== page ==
The story received significant media coverage, not least the details of her extravagant spending. A BBC News headline captured the essence of it: ‘Zamira Hajiyeva: How the wife of a jailed banker spent £16m in Harrods.’ The story catalogued her excesses: Boucheron jewellery: £3.5m; Cartier jewellery: £1.4m; and The Harrods perfume counters: £160,000.
A few months before Hajiyeva’s UWO, Donald Toon, Director of the NCA Director stated that his agency was considering UWOs as an investigative tool in “100s of cases”. A year later, in May 2019, the second UWO case against ‘an unnamed foreign official’ involved the purchase of London properties believed to have been purchased by fraudulent activities. This time, three London homes valued in excess of £80m were frozen by the High Court.
More recently, events have gathered pace: two more UWOs were issued in as many weeks. The first involved a businessman. The NCA seized his £10 million property business until he can explain where the funding came from. According to the NCA statement, this was the first UWO in the UK which has been used to target suspected serious organised crime. The statement included the following details`: “a businessman in the north of England, whose property empire is suspected of being funded by criminal associates involved in drug and firearms trafficking.”
The second recent UWO relates to a Northern Irish woman, whose properties are estimated to be worth around £3.2 million. The NCA statement revealed that the unnamed woman had “suspected links to serious organised crime” and had been “ordered to explain how she financed the purchase of six properties” – two in London and four in Northern Ireland. The NCA added that it “believes the woman is associated with criminals involved in paramilitary activity and cigarette smuggling”.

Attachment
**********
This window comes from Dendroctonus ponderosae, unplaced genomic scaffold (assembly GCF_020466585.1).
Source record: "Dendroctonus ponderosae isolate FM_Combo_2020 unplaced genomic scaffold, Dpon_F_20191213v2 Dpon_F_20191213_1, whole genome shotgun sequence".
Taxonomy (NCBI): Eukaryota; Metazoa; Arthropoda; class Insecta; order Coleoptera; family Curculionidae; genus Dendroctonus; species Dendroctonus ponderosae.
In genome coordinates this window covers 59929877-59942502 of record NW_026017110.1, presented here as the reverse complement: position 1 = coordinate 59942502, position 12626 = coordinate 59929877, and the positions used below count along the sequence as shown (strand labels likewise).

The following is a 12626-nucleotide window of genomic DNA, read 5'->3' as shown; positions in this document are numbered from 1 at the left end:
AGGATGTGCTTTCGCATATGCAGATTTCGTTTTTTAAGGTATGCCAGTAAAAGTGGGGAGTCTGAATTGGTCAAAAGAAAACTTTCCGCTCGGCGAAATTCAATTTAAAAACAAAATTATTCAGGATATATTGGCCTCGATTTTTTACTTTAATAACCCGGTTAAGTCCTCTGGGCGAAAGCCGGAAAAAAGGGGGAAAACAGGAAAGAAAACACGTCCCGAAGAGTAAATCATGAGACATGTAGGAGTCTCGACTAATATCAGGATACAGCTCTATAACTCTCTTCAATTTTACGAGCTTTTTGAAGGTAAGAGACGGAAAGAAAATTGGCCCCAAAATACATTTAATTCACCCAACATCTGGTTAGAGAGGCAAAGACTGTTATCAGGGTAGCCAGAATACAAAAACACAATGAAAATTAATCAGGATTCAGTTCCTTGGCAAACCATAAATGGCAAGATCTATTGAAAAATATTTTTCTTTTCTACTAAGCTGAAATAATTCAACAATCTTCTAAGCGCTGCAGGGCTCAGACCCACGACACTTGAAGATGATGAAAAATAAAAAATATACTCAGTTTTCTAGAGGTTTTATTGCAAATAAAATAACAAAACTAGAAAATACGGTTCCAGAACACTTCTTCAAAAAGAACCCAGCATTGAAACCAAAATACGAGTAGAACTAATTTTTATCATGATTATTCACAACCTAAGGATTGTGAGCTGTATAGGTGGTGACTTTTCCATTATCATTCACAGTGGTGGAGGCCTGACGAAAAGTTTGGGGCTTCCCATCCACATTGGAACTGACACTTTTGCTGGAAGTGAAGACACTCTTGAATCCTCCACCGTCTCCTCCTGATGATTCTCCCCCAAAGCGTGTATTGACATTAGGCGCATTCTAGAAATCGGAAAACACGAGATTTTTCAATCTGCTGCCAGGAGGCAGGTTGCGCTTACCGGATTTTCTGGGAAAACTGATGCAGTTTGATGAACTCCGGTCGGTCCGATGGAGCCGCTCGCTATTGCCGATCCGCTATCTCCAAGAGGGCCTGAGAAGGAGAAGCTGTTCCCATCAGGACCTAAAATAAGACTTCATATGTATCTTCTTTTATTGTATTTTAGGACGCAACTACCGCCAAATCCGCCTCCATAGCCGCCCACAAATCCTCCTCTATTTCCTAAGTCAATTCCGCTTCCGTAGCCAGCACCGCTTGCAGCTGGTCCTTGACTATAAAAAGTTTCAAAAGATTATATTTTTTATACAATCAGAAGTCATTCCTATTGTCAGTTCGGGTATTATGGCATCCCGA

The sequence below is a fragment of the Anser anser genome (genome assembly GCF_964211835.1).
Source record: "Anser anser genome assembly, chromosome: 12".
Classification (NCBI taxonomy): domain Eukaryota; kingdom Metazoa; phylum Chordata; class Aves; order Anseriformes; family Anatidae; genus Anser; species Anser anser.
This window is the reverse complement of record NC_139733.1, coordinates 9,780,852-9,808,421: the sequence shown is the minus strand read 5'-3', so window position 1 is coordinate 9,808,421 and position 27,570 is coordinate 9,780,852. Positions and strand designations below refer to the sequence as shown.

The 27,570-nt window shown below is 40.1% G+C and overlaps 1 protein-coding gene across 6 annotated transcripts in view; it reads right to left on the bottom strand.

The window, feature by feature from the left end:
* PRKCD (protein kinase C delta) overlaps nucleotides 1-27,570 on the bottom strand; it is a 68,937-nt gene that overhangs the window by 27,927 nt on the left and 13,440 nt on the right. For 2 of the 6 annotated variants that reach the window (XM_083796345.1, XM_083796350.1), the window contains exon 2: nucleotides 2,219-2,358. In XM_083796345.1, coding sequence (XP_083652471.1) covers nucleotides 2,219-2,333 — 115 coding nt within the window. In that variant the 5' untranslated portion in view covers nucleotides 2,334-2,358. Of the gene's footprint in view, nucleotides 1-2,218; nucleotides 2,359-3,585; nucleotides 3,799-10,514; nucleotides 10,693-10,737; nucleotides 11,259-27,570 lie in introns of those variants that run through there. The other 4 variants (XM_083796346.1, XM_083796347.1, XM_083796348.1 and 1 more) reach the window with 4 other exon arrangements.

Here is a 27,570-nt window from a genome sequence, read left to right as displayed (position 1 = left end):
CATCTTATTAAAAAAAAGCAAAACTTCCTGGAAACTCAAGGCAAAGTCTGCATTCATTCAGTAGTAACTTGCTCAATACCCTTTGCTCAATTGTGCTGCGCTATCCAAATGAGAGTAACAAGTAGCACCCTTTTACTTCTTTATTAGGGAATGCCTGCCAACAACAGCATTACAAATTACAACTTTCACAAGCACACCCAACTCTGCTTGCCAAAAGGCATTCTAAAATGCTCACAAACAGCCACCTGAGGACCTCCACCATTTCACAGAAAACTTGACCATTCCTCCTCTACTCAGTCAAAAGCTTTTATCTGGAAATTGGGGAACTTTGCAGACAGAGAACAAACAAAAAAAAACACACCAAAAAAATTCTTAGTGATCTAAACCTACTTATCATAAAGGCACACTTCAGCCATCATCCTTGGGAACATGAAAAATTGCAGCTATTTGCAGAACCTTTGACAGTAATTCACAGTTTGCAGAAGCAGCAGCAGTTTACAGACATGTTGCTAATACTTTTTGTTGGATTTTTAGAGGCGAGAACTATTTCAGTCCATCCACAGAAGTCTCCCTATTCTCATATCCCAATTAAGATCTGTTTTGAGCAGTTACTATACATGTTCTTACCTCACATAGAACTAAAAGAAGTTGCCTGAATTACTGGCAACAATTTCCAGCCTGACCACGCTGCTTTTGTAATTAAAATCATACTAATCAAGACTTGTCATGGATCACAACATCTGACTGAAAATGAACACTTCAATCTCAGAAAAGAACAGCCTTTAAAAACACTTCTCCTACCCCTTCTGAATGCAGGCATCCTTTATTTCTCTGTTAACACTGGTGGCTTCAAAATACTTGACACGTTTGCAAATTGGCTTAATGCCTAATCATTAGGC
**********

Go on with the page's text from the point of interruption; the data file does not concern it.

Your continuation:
The two latest UWOs demonstrate that they can be used to disrupt domestic organised crime, unlike the two previous orders which involved non-European PEPs. Although they have had a slow start, the increased use of UWOs also shows that the NCA and other UK law-enforcement agencies are becoming much more comfortable in undertaking complex and detailed UWO investigations - inevitable when pursuing cases against those who are suspected of serious organised crime.
There are good reasons why progress has been slow. Using UWOs in order to seize someone’s assets when they fail to explain their source of wealth involves a lengthy and complex process. A conspiratorial theory has also been doing the rounds suggesting the UK financial services and property sectors, in particular, have been involved in intense lobbying. As significant elements of the UK economy, so the theory goes, they want to ensure that UWOs are used sparingly in relation to wealthy foreign individuals, whose assets are actively courted by UK financial and property companies and strongly competed for by other wealth centres around the world.
More UWOs are widely anticipated, both for organised domestic crime suspects and international PEPs with property and other assets in the UK. But the vast bulk of international businesses in the UK and private clients resident here, but with wealth situated overseas, have no need to be worried that UWOs will be used against them.Back to news listing